I tried to string out my skin with witch hazel solution on top of jojoba oil, wiped off with a hot towel as a preshave oil cleanse, then re-inflated the tissue with PdP No. 63. I could still feel some irritation from that, but it seemed less penetrating or inflammatory. The hair seemed pretty well erected before the soap arrived, too, and not so hard. Glycerin soap may be harsh on me, but it is good for digging deep. I basically wanted the oil to be more penetrating, to match its depth. Imagine the cells shrinking, and jojoba flowing in to the intercellular space.

Alum declared success (with the cut sealed in ointment), its momentary burn limited mainly to the concavity of the neck. From the way the blade wasn't hitting anything, I thought I was in for BBS, but the skin actually deflated with aftershave to reveal a comfortable velvet!

In For A Penny

I thought the Rimei could help me get it back, the soft fullness of a complete epidermis, but I guess it's going to take some time. Oopsie -- too close again! This time I started with skin-strengthening witch hazel solution (low alcohol version, Dollar Tree), and persisted with the hair-hardening PdP No. 63.

Maybe the soap IS a problem. Right away, WTG felt more aggressive than I wanted it to be. I recollect that it didn't help hair present itself for the Merkur, either.  It seems that the hair is somewhat bowled over before the cut is initiated, forcing a steeper pitch.Also, palm stropping the Rapira afterward, I think I felt the edges were folded over. I have documented asymmetrical edges on Rapira before.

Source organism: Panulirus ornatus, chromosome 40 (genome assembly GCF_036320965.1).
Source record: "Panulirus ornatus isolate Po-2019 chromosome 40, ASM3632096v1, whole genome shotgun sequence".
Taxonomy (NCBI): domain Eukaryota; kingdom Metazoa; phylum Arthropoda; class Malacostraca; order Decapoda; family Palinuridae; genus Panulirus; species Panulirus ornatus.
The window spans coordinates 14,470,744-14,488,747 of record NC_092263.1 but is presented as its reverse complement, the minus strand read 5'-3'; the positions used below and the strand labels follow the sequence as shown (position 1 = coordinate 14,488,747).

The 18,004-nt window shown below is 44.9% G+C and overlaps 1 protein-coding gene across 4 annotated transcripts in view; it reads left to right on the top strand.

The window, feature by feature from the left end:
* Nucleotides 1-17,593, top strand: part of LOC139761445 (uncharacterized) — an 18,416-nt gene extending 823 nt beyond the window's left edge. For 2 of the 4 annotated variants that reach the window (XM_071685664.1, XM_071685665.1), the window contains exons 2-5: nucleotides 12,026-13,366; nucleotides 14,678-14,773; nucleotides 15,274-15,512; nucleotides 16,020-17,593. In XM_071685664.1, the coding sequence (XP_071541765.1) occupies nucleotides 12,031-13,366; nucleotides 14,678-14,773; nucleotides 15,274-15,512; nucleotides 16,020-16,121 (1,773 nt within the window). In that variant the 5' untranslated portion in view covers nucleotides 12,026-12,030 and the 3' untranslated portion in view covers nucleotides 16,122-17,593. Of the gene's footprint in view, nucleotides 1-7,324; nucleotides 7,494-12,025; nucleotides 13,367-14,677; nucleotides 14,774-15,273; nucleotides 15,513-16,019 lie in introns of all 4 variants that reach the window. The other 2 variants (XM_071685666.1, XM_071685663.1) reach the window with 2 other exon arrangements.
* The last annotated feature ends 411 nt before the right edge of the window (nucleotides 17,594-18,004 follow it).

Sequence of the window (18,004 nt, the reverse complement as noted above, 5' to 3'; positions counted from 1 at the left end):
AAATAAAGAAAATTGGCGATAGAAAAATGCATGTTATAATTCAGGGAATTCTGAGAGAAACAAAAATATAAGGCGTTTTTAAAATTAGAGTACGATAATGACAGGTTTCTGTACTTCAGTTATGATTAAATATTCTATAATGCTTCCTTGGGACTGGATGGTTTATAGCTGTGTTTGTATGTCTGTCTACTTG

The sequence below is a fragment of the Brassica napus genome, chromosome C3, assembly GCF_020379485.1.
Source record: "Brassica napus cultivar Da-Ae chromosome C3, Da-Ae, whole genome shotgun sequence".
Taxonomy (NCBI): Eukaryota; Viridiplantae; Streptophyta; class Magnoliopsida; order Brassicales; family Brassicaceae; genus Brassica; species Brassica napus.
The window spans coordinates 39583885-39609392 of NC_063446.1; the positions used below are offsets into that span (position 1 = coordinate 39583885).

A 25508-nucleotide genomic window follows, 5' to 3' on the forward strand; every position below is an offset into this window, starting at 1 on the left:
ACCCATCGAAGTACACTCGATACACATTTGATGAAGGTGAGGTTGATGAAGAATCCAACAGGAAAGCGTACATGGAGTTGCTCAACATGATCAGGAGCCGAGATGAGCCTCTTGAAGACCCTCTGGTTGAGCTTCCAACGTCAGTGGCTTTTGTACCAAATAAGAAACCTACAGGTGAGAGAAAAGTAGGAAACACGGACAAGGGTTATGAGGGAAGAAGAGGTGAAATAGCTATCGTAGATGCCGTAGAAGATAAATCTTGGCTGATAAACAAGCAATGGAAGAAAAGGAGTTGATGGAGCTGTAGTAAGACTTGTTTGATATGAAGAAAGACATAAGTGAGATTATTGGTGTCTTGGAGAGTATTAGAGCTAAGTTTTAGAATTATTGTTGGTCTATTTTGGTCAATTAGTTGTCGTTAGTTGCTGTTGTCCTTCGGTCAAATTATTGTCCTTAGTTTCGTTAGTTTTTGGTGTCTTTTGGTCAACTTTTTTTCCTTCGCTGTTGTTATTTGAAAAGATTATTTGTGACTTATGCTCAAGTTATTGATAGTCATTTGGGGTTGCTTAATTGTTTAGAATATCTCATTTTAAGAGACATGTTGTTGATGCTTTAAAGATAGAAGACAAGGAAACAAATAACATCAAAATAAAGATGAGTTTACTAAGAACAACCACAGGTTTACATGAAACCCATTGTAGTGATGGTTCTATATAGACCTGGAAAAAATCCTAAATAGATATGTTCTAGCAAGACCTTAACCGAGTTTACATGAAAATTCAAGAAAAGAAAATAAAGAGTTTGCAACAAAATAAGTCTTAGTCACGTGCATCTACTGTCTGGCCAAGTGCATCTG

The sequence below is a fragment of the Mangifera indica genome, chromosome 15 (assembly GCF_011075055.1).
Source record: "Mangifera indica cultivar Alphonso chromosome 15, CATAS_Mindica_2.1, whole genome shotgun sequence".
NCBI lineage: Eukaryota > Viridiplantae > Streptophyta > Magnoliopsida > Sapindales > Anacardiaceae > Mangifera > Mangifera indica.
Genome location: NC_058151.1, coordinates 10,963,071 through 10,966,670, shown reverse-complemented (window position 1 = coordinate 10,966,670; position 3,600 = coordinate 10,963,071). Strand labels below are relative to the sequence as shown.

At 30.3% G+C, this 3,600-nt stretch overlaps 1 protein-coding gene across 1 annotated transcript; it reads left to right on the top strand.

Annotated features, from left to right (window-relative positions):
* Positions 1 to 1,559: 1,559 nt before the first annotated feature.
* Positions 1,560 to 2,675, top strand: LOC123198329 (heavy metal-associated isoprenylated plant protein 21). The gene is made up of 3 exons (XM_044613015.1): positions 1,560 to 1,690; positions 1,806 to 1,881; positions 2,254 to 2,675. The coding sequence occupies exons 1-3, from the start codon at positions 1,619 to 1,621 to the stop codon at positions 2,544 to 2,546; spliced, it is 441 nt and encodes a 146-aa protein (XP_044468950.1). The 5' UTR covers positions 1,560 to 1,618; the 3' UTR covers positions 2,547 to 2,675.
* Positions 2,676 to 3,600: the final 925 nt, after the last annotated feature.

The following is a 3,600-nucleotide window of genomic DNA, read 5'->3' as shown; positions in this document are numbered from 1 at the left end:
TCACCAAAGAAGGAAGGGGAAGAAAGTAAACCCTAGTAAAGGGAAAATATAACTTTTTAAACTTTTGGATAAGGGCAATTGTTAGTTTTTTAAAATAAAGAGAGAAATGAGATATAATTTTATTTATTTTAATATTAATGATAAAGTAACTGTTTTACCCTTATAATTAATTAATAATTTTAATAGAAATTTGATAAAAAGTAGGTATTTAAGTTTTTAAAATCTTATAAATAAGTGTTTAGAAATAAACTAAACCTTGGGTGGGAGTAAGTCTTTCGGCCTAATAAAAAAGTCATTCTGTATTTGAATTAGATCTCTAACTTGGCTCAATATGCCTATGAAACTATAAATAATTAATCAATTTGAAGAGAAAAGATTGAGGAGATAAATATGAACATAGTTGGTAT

Many suspects, but ultimately, I bear the responsibility under judge alum. I like nice smells, and I'm cheap. Sentence: five seconds of burn.

Still A Bit Rough

D'oh! I guess I'd fail barber school, using the DEvette: my balloon would pop for sure! While the blade was more firmly held, preventing flex, the pitch still naturally went too steep for effective traction control. In my practiced hands, that resulted in a minor weeper and alum sting slightly less than the Dragonfeng. And a slightly closer shave, which yet still looks shady because of excessive exfoliation.

Prepping with jojoba oil and lathering Pre de Provence No. 63, the hair was noticeably tougher for the Rapira Supersteel to handle. I don't think that was the main problem, though. Nor was it the bad set-up of yesterday's shave, being sort of too close.

Again, I'm sorry to be speaking of failure about a shave that a recent convert to DE might find delightfully pain-free and close. Since late last autumn, it has been my explicit goal to minimize exfoliation. More recently, I associated that aim with what I know of standard practice for barbers.

There are videos of barbers pitching the blade high, bringing fingers and thumb off of their perch square on the spine, to pinch the blade along its width. The digits may be performing the traction control function of our DE hardware, in that case. It also occurs to me that the large contact area of the blade itself -- it's length and lack of curvature -- may well distribute traction.